Working on the refrigerant lines requires special tools and skills that most DIYers don't have. And you'll likely need a license to get additional refrigerant. Therefore, fixing the problem will require a professional.
I'm a bit surprised that you didn't say he made any attempt to locate the leak for you. I would start searching for the leak by applying some diluted dish soap over all the joints in the coolant lines. One other place to check are the caps on the valves. If you don't see any bubbling, then turn on the AC and see if any of the joints start to bubble. The vibration and pressure changes may set off a leak. Some of these joints may be within the inside and outside units, so if you don't feel comfortable disassembling these, you can get a professional to find the leak for you. Otherwise, be very careful working around the coils, the metal fins are very thin and easily damaged.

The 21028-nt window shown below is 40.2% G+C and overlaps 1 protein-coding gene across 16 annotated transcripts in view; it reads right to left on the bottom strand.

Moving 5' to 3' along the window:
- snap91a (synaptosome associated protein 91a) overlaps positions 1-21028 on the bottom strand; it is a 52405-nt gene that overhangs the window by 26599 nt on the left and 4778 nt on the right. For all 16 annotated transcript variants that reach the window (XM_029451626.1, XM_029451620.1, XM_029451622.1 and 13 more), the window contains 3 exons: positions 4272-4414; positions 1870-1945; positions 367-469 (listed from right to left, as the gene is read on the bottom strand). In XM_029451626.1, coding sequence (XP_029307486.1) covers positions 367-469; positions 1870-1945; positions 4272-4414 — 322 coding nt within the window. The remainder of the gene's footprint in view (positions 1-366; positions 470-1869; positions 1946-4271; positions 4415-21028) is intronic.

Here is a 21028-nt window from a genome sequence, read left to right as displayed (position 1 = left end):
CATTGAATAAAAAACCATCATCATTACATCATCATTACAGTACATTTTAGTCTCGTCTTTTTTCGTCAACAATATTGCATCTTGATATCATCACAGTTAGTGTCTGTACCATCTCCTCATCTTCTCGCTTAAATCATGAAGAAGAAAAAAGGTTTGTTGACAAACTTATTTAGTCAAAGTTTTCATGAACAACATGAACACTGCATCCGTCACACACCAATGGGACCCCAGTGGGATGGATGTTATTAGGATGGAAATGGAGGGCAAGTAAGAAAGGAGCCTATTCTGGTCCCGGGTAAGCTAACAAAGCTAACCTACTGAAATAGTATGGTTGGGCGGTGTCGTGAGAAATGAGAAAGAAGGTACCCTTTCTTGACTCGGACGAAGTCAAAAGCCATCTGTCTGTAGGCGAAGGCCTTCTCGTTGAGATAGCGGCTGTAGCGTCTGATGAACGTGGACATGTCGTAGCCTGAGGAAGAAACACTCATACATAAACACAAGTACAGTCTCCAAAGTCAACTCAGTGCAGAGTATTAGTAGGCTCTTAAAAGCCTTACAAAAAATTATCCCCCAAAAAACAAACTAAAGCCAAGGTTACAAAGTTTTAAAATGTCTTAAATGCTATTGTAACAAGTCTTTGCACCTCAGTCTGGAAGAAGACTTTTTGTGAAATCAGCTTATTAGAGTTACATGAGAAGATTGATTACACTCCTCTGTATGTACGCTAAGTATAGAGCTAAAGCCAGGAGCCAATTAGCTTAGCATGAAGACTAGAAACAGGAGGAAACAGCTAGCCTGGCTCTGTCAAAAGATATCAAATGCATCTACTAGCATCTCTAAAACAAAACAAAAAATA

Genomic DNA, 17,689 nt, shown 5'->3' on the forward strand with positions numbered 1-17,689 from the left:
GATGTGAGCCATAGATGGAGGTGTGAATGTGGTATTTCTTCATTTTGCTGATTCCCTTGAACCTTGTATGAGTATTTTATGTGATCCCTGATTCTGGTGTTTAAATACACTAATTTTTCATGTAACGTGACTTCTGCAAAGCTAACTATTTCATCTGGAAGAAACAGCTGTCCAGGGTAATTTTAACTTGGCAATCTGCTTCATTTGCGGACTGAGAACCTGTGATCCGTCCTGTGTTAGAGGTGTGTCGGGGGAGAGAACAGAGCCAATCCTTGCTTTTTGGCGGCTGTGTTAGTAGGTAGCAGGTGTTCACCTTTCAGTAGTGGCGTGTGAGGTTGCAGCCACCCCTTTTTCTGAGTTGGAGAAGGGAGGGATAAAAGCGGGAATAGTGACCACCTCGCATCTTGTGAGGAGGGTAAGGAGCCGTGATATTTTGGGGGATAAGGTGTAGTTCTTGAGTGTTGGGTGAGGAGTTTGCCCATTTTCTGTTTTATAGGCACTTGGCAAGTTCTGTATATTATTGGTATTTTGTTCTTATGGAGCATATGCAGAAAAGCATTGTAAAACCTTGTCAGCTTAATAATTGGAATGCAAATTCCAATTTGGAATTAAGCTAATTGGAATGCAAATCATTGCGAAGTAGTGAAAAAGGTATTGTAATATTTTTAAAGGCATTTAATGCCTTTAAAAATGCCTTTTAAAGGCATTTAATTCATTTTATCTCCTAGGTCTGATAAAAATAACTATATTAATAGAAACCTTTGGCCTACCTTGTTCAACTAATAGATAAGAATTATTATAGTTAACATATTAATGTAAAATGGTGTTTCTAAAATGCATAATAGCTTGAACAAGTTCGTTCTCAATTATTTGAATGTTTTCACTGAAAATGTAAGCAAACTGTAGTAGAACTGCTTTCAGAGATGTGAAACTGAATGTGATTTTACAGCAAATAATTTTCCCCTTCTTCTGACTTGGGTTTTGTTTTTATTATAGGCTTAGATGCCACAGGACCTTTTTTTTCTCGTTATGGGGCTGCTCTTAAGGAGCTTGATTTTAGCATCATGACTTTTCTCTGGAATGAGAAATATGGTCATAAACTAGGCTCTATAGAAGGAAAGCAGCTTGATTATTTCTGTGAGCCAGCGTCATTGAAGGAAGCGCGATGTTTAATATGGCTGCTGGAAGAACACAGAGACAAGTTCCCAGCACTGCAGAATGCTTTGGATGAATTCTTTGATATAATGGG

Since it was only low, I would wait for a year and have the system serviced before the next cooling season starts. They can check the levels and let you know if the levels dropped. If they find it dropped again, they should be willing to find and fix the leak for you. Since the first person didn't seem to want to do this, you may want to get a different company to service the unit next time.